Writers Write is a comprehensive writing resource. In this post, we suggest seven ways to create suspense in your memoir.
[This excerpt is from our Secrets of a Memoirist course.]
“Memoir… may look like a casual and even random calling up of bygone events. It’s not; it’s a deliberate construction.” ~William Zinsser
Even Memoirs Need Suspense
Suspense is not conflict. Suspense means keeping readers on the edge of the page, guessing and wondering what will happen next. The way to do this is by asking a question, or series of questions, in the beginning of your memoir and not answering until the end.
Even if the readers of your memoir know your story, and they obviously know you have survived, you can keep some things back. This will keep them interested enough to go all the way to the end to find out how you coped.
It is often the ‘how’ that is more important than the ‘why’ in a memoir. Take a step back and write yourself as if you were writing a character in a novel. Show how you lived, breathed, and felt throughout the memoir.
Seven Ways To Create Suspense in Memoirs:
- Use heightened sensory details. If you were waiting for an abusive partner to come home, every sound becomes loaded with possibilities. [Read: The 5 Senses – How Readers Remember Stories]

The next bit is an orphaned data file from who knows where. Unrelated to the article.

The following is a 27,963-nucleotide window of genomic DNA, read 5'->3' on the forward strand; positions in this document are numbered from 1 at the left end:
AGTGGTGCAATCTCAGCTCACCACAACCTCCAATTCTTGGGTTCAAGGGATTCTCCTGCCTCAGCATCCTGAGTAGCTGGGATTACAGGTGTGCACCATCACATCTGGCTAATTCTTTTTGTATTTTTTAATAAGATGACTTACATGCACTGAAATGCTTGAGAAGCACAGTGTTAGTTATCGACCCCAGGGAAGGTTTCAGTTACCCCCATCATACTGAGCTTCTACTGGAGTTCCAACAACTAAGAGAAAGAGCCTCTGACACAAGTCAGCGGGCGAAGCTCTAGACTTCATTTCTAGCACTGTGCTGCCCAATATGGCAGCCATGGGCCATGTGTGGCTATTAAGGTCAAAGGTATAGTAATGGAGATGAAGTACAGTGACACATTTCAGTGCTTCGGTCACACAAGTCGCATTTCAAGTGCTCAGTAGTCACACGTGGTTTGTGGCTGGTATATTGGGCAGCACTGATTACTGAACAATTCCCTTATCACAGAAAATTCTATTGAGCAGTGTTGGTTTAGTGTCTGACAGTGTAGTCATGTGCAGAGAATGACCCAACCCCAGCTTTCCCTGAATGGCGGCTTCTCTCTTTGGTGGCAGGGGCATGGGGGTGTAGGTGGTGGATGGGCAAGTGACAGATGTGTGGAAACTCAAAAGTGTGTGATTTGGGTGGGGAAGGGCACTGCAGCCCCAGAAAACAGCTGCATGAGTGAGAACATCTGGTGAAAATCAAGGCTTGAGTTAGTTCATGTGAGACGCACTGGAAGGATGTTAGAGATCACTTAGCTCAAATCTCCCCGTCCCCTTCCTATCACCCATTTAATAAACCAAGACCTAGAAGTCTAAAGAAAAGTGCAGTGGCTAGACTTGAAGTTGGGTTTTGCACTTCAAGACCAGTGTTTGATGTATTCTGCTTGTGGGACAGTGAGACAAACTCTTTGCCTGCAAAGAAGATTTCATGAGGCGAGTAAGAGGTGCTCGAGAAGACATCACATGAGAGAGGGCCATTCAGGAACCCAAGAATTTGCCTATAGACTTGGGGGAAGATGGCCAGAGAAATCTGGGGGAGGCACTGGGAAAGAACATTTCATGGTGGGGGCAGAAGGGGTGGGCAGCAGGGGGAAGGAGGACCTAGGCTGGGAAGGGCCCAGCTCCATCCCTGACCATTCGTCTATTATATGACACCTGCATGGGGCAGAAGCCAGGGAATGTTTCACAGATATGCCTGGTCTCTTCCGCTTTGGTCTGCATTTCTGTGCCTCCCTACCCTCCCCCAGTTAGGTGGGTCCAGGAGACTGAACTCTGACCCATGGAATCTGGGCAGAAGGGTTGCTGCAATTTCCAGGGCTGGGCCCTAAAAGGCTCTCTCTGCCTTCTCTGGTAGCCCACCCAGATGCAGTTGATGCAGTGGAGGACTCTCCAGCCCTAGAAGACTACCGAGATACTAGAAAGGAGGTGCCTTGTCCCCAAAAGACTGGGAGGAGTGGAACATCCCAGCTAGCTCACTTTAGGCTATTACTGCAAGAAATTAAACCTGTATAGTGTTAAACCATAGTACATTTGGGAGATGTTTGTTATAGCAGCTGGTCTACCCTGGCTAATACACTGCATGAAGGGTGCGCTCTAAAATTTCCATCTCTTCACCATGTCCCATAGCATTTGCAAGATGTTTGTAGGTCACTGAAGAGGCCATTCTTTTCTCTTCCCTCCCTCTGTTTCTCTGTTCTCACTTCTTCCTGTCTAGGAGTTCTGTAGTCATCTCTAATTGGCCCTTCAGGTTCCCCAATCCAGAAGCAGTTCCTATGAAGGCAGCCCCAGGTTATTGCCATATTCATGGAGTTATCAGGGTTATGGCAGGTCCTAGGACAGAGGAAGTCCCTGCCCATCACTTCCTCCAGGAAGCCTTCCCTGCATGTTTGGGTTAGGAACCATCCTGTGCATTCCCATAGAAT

- Confide in your reader. Tell the reader your plans, your dreams, and your hopes. This allows them to get to know you and empathise with you. They will be as devastated as you are when things do not go as planned.
- Use time constraints. If you had a ‘ticking clock’ situation with deadlines and the consequences of missing those deadlines, use it in your story. It will keep you and your readers alert.
- Show dilemmas. We all have to make choices. Use dilemmas you faced and offer readers a bird’s eye view into your life as you made your decisions.
- Add pressure. You will have dealt with pressure and complications in your life. Make sure you write these into the appropriate scenes of your memoir with the intensity they deserve.
- Micro-manage suspense. We all want something every day. We may want to go shopping, or get to a meeting on time. You are no different. Show readers how the little things that do not work out for you make a difference.
- Make promises and keep them. If you tell readers that your story will change their lives, make sure you show them how your life changed, and keep that promise.
Now let’s complete the exercises in the workbook.
P.S. If you want to learn how to write a memoir, join our Secrets of a Memoirist course.
If you enjoyed this post, read: